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Tarah, a wife and mother who was diagnosed with metastatic breast cancer (MBC) when she was 32 years old, is the newest Breast Cancer: A Story Half Told participant.
The diagnosis wasn’t a complete shock to her or her family as many of her relatives, including her father, had been diagnosed with cancer over the years. Given her family history and age at diagnosis, Tarah’s doctors recommended that she undergo genetic testing. Tests revealed she was a carrier of the BRCA2 and CHEK2 mutations.
“I wish I would have known about genetic testing sooner, because I could have been more proactive than reactive with my treatment plan,” says Tarah. “The more I know about it, and understand it, the more well-equipped my family can be.”
Dealing with any breast cancer diagnosis can be incredibly taxing on the patient, but there is an added layer of complexity when confronted with the additional implications a hereditary breast cancer diagnosis can have on a patient’s family.
“I was very concerned for myself for having those two gene mutations, but I think the biggest concern for me are my children,” says Tarah.
The burden of metastatic breast cancer hasn’t stopped Tarah from living her life to the fullest though. She continues to work full time through the course of her treatment and remains active in her kids’ lives—whether it’s taking her daughter to dance class, watching her son’s Little League games, or spending a day at the park.
“It affects my husband, it affects my children, it affects my best friends. I’ve seen too many people cry over what I’m going through, and I don’t want that, you know, and I want us to enjoy the days that we’re able to enjoy.”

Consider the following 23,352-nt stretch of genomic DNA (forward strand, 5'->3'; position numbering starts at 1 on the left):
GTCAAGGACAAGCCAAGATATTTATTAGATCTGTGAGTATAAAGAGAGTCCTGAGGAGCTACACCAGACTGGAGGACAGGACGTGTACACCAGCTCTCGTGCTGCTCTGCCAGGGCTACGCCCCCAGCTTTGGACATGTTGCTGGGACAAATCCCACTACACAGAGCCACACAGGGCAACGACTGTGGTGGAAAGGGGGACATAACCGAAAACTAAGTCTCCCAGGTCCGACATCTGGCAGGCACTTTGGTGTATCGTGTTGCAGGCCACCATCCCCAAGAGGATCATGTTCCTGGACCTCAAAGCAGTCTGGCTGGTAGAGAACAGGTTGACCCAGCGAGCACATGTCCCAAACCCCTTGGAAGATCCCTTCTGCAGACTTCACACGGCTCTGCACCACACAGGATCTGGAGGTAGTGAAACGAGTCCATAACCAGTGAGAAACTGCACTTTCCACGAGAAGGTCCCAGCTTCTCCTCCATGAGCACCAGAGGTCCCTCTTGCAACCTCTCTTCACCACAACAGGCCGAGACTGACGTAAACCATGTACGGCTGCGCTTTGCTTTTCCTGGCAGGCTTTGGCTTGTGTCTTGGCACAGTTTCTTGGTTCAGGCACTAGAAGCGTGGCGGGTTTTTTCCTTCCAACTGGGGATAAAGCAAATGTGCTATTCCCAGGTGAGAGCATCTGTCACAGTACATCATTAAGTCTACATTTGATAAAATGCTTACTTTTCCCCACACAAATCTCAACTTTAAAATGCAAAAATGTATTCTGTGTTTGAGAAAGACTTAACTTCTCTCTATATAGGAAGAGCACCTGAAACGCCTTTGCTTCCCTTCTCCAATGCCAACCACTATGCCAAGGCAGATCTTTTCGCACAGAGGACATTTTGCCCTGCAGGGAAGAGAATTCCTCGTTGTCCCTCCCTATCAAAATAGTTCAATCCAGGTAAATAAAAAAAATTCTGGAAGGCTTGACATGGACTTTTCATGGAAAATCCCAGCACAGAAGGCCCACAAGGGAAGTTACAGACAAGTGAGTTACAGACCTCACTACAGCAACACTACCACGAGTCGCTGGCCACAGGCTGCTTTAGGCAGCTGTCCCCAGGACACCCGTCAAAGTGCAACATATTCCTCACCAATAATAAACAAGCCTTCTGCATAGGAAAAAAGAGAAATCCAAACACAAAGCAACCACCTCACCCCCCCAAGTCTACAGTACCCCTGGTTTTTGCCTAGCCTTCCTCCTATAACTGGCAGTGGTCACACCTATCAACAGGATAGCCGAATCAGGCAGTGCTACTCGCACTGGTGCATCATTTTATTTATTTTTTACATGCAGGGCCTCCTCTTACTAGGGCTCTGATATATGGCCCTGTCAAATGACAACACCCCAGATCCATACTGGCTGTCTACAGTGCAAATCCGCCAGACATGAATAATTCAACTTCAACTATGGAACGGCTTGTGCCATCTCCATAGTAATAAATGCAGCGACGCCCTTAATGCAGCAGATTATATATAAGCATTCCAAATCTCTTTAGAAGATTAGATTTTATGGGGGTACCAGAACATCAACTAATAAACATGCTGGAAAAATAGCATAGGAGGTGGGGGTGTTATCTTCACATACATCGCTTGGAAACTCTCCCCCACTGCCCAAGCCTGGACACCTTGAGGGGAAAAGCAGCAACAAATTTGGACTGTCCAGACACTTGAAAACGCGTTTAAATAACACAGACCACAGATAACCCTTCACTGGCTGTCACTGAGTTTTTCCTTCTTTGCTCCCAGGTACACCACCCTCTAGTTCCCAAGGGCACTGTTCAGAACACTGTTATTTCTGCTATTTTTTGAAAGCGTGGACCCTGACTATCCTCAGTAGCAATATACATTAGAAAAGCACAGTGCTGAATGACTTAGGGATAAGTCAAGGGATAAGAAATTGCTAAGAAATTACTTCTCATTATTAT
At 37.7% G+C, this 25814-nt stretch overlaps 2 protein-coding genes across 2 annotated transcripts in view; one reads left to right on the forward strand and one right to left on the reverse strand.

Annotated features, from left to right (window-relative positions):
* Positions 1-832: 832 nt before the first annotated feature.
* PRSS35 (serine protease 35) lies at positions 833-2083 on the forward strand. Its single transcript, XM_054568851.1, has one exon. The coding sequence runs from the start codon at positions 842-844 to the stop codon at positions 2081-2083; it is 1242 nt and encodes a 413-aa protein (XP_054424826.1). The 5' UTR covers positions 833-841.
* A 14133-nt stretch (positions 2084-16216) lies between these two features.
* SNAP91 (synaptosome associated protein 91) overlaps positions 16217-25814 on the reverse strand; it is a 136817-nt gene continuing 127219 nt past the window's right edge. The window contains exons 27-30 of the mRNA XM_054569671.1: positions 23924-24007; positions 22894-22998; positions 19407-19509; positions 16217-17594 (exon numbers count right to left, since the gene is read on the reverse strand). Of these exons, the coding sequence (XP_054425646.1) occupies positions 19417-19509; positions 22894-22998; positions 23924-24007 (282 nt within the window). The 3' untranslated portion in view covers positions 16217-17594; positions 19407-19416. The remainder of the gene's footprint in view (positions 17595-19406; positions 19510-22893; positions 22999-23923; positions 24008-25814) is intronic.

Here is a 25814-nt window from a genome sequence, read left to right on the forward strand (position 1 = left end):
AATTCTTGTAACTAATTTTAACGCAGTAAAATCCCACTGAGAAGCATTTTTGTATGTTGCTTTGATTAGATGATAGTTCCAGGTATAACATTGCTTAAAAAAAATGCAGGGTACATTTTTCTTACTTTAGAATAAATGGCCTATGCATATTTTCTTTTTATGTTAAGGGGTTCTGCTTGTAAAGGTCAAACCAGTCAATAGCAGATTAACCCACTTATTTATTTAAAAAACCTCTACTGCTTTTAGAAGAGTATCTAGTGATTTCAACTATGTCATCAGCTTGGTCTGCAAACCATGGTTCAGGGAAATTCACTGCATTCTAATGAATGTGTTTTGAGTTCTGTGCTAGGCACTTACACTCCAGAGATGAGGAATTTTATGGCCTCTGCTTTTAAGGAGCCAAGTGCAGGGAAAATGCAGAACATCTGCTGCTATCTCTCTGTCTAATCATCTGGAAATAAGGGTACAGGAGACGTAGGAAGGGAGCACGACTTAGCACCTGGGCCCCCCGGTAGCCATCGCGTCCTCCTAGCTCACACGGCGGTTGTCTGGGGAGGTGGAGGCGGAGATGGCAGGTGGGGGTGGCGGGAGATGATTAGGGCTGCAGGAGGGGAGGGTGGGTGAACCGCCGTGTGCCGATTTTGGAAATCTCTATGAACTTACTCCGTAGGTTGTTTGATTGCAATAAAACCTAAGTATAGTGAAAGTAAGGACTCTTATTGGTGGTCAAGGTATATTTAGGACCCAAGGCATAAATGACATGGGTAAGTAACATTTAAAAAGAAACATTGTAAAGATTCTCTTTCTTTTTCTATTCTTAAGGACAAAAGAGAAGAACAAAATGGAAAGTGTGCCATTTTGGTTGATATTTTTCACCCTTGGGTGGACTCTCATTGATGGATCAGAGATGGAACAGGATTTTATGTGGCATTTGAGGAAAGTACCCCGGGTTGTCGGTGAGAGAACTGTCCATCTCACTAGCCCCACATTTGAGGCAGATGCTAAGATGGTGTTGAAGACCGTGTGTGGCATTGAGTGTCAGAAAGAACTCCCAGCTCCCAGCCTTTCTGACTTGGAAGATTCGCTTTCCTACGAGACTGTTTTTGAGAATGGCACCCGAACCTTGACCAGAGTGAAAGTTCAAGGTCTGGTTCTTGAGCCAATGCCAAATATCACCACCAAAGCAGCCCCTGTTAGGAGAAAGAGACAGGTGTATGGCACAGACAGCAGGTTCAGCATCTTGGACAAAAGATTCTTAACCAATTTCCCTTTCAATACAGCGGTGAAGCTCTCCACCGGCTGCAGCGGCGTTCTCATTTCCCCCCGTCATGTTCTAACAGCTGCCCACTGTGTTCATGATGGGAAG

Watch below to learn more about Tarah:
UNDERSTANDING HEREDITARY BREAST CANCER
Some breast cancers are thought to be hereditary, caused by abnormal genes passed from parent to child. Although there are several inherited genetic mutations linked to breast cancer, BRCA1and BRCA2are the most studied and the most common.
To determine if breast cancer is caused by a genetic mutation, patients can undergo genetic testing. However, genetic testing rates among people with breast cancer are low,i,iiand research suggests many breast cancer patients are not tested if not specifically recommended by their doctor.i
People like Tarah, whose MBC can be attributed to inherited genetic mutations, face unique challenges gaining access to genetic testing and counseling and coping with the reality that others in their family may be at risk.
In considering these unique challenges, it is important that we continue to build upon our conversations to shed light on the aspects of living with MBC that remain untold.
PARTNERING TO FOSTER PROGRESS
To identify and address the barriers to genetic testing and gaps in knowledge about hereditary breast cancer, Pfizer partnered with the breast cancer community to conduct:
- A multidisciplinary roundtable of experts comprised of genetic counselors, psychologists, oncologists, nurse navigators, and advocacy group leaders.
- An online survey of 1,001 US breast cancer patients at all stages, in partnership with seven breast cancer advocacy groups.
The information that was uncovered helped inform the basis of a call-to-action for genetic testing in hereditary breast cancer, available here.
To learn more about Pfizer’s efforts to educate the community about hereditary breast cancer, please visit Breast Cancer: A Story Half Told.
iChilders CP, Childers KK, Maggard-Gibbons M, Macinko J. National estimates of genetic testing in women with a history of breast or ovarian cancer. J Clin Oncol. 2017;35(34):3800-3806.
iiQuek R, Mardekian J. Real-world clinical outcomes and treatment patterns among metastatic breast cancer (MBC) patients with germline BRCAmutation (gBRCAmut). J Clin Oncol. 2018;36(15):e13075. doi: 10.1200/JCO.2018.36.15_suppl.e13075.